South Australian Premier Steven Marshall’s new ministry has been sworn in, with only a few tweaks to the frontbench he had while in opposition.
The same 14 people make up the Liberal frontbench.
Among the tweaks, the transport portfolio moves from veteran MP David Pisoni to relative newcomer Stephan Knoll.
In turn, Mr Knoll’s police portfolio shifts to Corey Wingard who also will oversee sport and racing.
Agriculture moves from Upper House leader David Ridgway to Riverland MP Tim Whetstone, as Mr Ridgeway takes on tourism, investment and trade.
Rachel Sanderson is the new Child Protection Minister, sworn in despite the official vote count continuing in her seat of Adelaide.
The Liberal who held off the Nick Xenophon challenge in the seat of Hartley is set to be rewarded, with Vincent Tarzia expected to be nominated for the speaker’s job when State Parliament resumes.
Here is who will be in charge of what in the new Liberal Government:
Premier Steven Marshall and Deputy Premier Vickie Chapman were sworn in last Monday. (ABC News: Nick Harmsen)
Premier, Aboriginal affairs and reconciliation, defence and space industries, arts, veterans affairs, multicultural affairs.
Mr Marshall entered parliament in 2010 when he won the eastern suburbs seat of Dunstan from Labor’s Vini Ciccarello.
He became opposition leader in 2013 after Isobel Redmond quit the role.
Before politics, the own-Premier worked in small business, including running his family’s furniture manufacturing business.
Deputy Premier, Attorney-General, consumer and business affairs.
Ms Chapman entered parliament in 2002, and has been Mr Marshall’s deputy since he became party leader.
She has a legal background and was a barrister and solicitor in her own law firm.
Her father Ted Chapman was a member of the South Australian parliament for two decades.
Treasurer, Industrial relations and public sector.
Mr Lucas is the only member of the Marshall parliamentary team with previous experience in government.
He entered State Parliament in 1982 and rose to the job of treasurer, delivering four budgets before his party moved to the opposition benches.
He was born in Hiroshima in Japan and grew up in Mount Gambier.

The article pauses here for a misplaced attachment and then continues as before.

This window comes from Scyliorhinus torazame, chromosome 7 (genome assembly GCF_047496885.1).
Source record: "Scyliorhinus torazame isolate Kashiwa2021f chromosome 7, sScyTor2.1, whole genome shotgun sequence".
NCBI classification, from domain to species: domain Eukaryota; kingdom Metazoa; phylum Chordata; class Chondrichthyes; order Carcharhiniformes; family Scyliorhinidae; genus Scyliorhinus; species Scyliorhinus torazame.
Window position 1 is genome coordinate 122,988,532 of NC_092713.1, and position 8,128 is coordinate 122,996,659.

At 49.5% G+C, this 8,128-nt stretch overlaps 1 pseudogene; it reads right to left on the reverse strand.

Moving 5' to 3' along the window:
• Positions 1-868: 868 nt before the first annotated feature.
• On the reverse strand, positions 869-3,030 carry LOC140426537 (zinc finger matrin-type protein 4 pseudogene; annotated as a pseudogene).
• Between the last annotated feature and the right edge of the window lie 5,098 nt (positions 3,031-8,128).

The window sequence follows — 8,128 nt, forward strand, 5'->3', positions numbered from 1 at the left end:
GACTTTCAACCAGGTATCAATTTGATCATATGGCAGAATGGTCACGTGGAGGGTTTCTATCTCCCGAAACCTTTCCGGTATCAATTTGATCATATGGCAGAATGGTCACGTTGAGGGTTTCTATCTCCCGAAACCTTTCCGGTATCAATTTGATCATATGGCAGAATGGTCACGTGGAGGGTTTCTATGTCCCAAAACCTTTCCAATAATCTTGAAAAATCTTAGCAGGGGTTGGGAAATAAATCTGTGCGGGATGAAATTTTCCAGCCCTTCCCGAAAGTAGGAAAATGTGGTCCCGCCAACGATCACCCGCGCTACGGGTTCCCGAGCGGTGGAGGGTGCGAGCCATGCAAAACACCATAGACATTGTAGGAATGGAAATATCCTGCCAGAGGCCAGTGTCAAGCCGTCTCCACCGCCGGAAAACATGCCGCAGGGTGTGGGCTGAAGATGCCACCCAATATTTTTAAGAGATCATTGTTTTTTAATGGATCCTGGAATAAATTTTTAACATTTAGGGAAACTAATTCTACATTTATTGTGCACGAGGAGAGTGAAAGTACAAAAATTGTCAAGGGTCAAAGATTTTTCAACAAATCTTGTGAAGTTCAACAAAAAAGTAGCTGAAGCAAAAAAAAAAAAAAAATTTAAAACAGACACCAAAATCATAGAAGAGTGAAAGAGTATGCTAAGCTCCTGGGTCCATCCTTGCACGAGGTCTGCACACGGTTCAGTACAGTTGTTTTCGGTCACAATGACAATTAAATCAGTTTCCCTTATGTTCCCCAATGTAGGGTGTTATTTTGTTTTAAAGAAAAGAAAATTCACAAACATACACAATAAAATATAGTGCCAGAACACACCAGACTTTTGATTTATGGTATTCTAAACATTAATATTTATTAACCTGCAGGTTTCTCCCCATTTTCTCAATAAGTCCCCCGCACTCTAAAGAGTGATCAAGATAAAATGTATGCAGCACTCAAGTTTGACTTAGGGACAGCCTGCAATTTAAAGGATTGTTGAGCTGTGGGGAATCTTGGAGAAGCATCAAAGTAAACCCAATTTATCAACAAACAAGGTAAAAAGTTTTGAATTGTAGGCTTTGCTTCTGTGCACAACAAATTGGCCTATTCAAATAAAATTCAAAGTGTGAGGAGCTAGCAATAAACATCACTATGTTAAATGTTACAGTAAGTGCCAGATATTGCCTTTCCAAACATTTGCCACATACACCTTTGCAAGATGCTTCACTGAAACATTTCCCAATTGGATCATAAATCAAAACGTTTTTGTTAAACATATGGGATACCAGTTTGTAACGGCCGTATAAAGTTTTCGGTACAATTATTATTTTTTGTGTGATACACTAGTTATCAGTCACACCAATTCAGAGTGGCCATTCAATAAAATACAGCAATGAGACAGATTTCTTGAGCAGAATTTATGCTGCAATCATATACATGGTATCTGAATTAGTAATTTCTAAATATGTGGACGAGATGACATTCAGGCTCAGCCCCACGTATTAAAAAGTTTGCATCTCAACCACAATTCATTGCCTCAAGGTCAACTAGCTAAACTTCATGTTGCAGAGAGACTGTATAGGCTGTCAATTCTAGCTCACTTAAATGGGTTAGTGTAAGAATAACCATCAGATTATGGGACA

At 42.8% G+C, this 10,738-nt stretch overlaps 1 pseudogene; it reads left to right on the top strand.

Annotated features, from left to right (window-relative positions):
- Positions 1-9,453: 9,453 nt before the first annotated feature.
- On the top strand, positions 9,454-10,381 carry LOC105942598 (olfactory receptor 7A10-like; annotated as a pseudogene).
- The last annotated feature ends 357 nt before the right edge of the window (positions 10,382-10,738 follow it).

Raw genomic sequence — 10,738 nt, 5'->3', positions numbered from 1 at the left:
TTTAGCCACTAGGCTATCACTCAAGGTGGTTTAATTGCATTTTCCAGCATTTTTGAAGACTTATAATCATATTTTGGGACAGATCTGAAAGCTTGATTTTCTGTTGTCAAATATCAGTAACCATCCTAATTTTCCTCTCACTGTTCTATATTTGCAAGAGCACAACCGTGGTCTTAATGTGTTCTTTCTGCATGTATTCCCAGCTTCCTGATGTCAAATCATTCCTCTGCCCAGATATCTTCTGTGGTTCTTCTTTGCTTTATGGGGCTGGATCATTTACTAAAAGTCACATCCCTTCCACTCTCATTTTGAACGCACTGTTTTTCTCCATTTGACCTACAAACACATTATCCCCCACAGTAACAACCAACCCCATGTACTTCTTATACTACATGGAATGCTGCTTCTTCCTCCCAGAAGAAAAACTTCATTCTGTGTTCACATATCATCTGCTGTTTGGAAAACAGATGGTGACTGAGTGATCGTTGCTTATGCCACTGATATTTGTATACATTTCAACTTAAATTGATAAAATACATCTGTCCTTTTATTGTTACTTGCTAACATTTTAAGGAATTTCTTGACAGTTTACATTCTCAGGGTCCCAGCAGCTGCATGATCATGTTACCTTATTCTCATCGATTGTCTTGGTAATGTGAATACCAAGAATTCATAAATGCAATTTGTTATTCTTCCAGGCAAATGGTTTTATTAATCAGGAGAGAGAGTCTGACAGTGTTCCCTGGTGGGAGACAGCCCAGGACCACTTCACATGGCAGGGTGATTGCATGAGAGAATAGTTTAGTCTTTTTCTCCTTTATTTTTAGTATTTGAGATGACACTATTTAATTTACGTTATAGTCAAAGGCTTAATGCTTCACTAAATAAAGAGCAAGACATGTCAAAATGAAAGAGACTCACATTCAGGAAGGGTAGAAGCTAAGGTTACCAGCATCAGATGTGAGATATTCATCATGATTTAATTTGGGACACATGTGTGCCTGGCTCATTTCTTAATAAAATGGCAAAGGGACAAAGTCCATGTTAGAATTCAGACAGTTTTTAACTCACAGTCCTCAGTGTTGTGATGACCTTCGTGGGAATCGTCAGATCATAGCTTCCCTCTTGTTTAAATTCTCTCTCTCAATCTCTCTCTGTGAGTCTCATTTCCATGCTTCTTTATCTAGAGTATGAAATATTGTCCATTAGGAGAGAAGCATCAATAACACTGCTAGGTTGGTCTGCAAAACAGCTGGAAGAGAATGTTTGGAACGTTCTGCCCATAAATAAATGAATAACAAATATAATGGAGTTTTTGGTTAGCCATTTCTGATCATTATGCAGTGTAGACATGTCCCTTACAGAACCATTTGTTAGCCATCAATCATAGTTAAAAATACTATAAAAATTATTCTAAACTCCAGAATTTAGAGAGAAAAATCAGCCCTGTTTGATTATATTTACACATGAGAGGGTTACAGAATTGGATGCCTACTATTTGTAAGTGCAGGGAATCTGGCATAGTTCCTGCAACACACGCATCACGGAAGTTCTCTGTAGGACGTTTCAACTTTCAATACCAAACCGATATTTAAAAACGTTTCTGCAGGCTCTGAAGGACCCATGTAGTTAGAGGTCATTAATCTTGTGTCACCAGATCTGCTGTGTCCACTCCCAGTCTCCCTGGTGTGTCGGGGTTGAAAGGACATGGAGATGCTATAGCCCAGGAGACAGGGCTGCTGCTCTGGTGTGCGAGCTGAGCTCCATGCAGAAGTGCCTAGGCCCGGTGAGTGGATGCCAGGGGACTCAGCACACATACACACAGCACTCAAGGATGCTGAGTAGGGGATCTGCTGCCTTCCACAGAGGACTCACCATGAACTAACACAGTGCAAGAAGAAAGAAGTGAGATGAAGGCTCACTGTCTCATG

Employment, manufacturing and innovation, automotive transformation, science and information economy, state development, small business.
Mr Pisoni has been in the parliament since 2006 and was a shadow education minister and later the shadow transport minister.
He trained as a cabinet maker and later had his own company.
Education and child development, higher education and skills.
Mr Gardner joined the parliament in 2010, and was promoted to the opposition frontbench a year later.
Before 2010, he was a Liberal party adviser.
Health industries, tourism, investment and trade.
Mr Ridgway has been a member of the Legislative Council since 2002.
He grew up in the state’s south-east and he has a background in farming, with a role as Australia’s biggest gladioli supplier.
Communities and social inclusion, social housing, status of women, youth, volunteers, disabilities.
Ms Lensink entered the Legislative Council in 2003, replacing Diana Laidlaw when she resigned after the Liberal loss at the 2002 election.
She was a physiotherapist at Daw Park Repatriation Hospital before she worked as a Liberal policy adviser.
Rachel Sanderson, who used to run a modelling agency before joining Parliament. (ABC News: Nick Harmsen)
Child protection reform.
Ms Sanderson won the seat of Adelaide from Labor’s Jane Lomax-Smith in 2010.
Before she became an MP, Ms Sanderson owned a modelling agency and training school, Rachel’s Model Management.
Health, ageing, mental health and substance abuse.
Mr Wade joined the Legislative Council in 2006, after Angus Redford’s resignation created a casual vacancy.
Before that, he was a policy adviser to Michael Armitage as health minister.
He was chairman of disability service provider Julia Farr Services for three years.
Sustainability, environment and conservation, water, the River Murray, climate change.
Mr Speirs won the seat of Bright from Labor’s Chloe Fox in 2014 and was one of the most recent appointments to the opposition front bench, in 2017.
He was a Marion councillor and worked in policy development for the Department of Premier and Cabinet.
Mr Speirs was born in Scotland and moved to Australia with his family in his teenage years.
Steven Marshall with the new Transport and Infrastructure Minister Stephan Knoll. (ABC News: Nick Harmsen)
Transport and infrastructure, housing and urban development, city of Adelaide, local government.
Mr Knoll has been in parliament since 2014 and became shadow police minister in January last year.
He was general manager of his family’s smallgoods business, Barossa Fine Foods, before he became a Member of Parliament.
Dan van Holst Pellekaan
Dan van Holst Pellekaan (R), who used to be a professional basketballer, with his leader Mr Marshall. (ABC News: Michael Clements)
Mineral resources and energy.
Mr van Holst Pellekaan won the outback seat of Stuart after the retirement of long-time Liberal MP Graham Gunn.
The state’s tallest MP, he used to be a professional basketballer in the NBL.
He also worked for BP and ran an outback roadhouse.
Agriculture, food, fisheries, forests, regional development.
Mr Whetstone won the Riverland seat of Chaffey from National Party MP and Labor cabinet member Karlene Maywald in 2010.
Before that, he grew wine grapes and citrus fruit, was a director of the Renmark Irrigation Trust and was chairman of South Australian Murray Irrigators.
Stephen Marshall with Riverland MP Tim Whetstone checking crop damage after a storm. (Twitter: Stephen Marshall)
Police, correctional services, emergency services, road safety, recreation and sport, racing.
Mr Wingard was elected to Parliament in 2014. Before that, he was a sports presenter and journalist for commercial television.